Status on My Research Project
The symposium at which I present my paper on folklore and the Harlem Renaissance is just around the corner (Aug 25), so it’s time to actually, you know, write the paper. I’m gonna post my daily fruits here (I’ll be writing in about 1,000 word chunks) to keep myself sort of accountable.
Also, if you’re into: history, literature, and folklore; you might just find what I have to say on the matter interesting.
Anyway, <3 David
Langston Hughes, Sterling Brown, James Weldon Johnson and the Privileging of the Folk
My research project has been going on for about two weeks now. Progress has been made, I’ve identified several weaknesses in my approach, and feel like I’m finally walking on solid ground.
Three texts in particular have been helpful in my preliminary stages of research:
The Harlem Renaissance in Black and White by George Hutchinson, The Harlem Renaissance by Nathan Huggins, and Authentic Blackness: The Folk in the New Negro Renaissance by J. Martin Favor.
Hutchinson and Huggins provided me with much of my understanding of the intellectual framework of the movement while Favor’s text has proven remarkably useful in my analysis of the literature.
With six weeks left of my fellowship, I’m now going to turn my attention to Langston Hughes, Sterling Brown, and James Weldon Johnson and their treatment of the folk and folk culture in their literature. The incredibly long title at this point is serving as my hypothesis—but it’s malleable and more of a tool to guide my research than what I am to prove.
(uncritically) Loving the Harlem Renaissance
The Harlem Renaissance, the New Negro Movement, that period where black people produced a crap ton of art (good and bad),etc., is often looked upon romantically by black students of history and literature searching for an intellectual tradition to sustain them.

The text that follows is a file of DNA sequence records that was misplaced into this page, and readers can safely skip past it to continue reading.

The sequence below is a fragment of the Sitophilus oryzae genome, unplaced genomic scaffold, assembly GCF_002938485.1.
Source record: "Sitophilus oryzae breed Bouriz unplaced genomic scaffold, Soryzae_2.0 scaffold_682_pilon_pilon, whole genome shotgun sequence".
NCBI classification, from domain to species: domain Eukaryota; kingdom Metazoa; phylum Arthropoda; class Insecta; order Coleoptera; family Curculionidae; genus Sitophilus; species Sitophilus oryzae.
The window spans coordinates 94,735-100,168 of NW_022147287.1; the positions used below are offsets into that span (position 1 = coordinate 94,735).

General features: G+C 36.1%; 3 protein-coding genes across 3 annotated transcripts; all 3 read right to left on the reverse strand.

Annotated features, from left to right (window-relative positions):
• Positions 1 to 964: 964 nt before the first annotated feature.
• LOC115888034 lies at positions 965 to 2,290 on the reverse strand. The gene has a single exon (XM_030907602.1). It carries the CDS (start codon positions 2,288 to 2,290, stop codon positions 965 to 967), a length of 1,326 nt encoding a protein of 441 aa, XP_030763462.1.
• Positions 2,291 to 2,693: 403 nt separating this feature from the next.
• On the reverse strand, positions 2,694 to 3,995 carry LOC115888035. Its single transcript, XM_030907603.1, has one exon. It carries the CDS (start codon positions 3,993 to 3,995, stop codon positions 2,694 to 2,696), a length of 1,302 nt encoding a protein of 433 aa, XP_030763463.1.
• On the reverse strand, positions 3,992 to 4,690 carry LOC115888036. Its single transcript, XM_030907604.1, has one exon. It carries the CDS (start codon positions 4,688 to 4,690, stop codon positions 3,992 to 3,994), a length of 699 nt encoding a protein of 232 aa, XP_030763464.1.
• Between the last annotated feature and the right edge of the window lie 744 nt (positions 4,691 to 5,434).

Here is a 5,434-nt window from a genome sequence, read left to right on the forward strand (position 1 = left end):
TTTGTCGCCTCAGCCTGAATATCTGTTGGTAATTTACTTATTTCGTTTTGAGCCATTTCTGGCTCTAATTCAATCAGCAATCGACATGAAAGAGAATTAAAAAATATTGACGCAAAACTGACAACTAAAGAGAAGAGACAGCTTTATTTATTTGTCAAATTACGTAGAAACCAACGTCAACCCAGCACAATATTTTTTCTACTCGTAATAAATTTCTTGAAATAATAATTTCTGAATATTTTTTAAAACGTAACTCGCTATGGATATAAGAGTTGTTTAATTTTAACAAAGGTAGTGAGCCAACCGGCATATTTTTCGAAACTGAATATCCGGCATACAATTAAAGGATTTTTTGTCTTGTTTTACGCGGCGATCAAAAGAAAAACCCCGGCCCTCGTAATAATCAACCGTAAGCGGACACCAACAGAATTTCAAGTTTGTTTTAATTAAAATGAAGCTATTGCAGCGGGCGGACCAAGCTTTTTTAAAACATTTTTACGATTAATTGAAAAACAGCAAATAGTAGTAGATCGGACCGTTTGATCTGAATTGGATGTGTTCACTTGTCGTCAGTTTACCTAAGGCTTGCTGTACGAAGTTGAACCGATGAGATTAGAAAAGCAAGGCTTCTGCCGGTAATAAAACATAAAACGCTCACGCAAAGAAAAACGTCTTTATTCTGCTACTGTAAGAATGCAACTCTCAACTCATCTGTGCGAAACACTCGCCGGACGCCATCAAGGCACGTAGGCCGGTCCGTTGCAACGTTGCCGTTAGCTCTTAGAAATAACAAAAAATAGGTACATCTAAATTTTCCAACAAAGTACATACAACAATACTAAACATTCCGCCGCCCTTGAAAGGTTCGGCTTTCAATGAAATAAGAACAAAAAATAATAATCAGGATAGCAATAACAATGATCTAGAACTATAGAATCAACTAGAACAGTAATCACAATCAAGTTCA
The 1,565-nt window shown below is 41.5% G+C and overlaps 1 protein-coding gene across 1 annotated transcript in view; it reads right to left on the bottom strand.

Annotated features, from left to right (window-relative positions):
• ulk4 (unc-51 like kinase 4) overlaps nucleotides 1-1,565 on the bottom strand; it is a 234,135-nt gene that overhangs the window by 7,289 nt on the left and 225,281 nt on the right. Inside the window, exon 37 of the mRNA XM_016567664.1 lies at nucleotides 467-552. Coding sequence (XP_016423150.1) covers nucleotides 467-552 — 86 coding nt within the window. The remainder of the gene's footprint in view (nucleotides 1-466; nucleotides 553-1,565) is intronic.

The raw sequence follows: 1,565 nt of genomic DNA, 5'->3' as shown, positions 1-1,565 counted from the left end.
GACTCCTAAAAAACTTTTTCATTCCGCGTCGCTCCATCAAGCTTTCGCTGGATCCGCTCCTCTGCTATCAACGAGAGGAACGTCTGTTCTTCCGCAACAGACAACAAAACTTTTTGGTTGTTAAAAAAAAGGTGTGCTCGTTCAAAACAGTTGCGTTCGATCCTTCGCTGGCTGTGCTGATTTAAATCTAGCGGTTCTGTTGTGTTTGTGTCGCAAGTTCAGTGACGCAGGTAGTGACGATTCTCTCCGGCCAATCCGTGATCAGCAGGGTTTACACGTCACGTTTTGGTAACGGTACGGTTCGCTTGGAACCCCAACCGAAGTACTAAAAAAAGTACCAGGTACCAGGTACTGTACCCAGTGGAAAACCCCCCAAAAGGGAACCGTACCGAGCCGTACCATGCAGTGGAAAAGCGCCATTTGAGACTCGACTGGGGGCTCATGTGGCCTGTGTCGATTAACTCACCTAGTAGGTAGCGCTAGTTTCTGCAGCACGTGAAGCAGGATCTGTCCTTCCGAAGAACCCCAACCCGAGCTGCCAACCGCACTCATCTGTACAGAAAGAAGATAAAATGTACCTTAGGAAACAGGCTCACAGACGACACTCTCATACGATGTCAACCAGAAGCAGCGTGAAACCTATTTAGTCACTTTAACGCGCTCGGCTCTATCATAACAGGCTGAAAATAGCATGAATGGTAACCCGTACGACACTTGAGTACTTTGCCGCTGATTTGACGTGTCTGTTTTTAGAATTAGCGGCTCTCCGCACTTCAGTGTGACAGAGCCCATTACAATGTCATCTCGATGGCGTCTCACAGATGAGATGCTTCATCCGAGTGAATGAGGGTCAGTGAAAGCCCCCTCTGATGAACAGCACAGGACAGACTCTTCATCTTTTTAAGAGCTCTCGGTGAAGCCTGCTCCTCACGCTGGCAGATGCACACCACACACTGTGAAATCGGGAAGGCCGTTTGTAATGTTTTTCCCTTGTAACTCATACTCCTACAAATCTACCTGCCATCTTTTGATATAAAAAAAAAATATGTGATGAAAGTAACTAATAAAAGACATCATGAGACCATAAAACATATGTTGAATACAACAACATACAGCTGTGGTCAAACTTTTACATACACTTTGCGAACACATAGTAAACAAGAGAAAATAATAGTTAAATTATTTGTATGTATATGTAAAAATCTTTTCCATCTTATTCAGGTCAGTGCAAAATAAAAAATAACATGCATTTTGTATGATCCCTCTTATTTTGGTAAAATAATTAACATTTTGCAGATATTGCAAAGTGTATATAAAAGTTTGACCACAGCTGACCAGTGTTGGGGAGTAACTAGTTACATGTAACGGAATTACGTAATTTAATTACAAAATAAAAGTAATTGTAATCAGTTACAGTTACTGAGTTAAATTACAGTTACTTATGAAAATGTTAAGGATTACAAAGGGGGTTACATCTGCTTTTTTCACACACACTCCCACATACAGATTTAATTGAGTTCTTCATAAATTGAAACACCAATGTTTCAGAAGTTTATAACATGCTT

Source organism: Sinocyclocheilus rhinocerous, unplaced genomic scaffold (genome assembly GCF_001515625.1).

I should know, I was one of them. Thumbing through the traditional American literary canon I felt excluded, alienated, unwanted. I found little evidence that black people contributed to the intellectual and cultural development of America from the droves of book lists that supposedly determine whether one is well read.
Hurt and rejected by the traditional canon, the Harlem Renaissance was there to console me. When my (white) professor of African American history spent an entire class period lecturing on the history of this literary period, my heart melted. I now had an example of black people doing what I envisioned was possible for myself: engaging in intellectual pursuits and being recognized by white people for it. That last bit, you’ll learn, is awfully important.
I laid on my back and wrapped my legs around the New Negro.
I wanted him to stay with me, to keep whispering poems to me. More than I wanted him in between my legs, I wanted his prose between my ears.
Yet, in my haste to love this New Negro, I never once asked the question, “does this Negro love me?”
What I mean is, I was so eager to unearth texts by black authors, that I did take the time to actually evaluate their merit. I didn’t want to place them in any intellectual context—that would mean recognizing the complex interracial structure that produced much of the literature. And that would mean dispelling a myth that the Harlem Renaissance was a gem of pure black literary production.
It was not.
Renaissance writers were plagued with self-doubt that often kept them looking back to a literary tradition that did not love them. That placed them at disadvantage through sequestration, black writers to have to wait to learn its forms to then attempt to break them.
But recognizing this, recognizing that the Harlem Renaissance was flawed and more nuanced than we thought does not mean we cannot love the movement. It’s just much better to go into a relationship with your eyes wide open.